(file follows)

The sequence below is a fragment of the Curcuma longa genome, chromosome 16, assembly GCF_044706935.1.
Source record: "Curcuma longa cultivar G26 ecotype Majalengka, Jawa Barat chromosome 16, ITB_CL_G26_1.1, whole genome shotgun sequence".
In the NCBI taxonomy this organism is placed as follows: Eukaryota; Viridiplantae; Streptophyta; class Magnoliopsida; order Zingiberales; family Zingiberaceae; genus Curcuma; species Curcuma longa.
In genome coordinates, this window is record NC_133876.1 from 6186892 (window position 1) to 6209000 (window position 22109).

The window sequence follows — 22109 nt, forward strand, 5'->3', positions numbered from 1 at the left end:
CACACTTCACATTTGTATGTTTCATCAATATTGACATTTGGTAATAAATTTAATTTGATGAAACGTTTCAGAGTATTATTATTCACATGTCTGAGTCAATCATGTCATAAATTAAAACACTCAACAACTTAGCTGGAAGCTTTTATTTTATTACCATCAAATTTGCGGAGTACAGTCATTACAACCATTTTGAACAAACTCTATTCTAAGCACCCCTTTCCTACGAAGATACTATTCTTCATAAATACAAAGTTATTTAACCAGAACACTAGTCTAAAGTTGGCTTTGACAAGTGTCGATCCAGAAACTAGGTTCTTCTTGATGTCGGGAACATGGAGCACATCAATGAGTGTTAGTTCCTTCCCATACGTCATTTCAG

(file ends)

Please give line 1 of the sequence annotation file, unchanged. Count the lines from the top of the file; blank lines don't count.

The sequence below is a fragment of the Curcuma longa genome, chromosome 16, assembly GCF_044706935.1.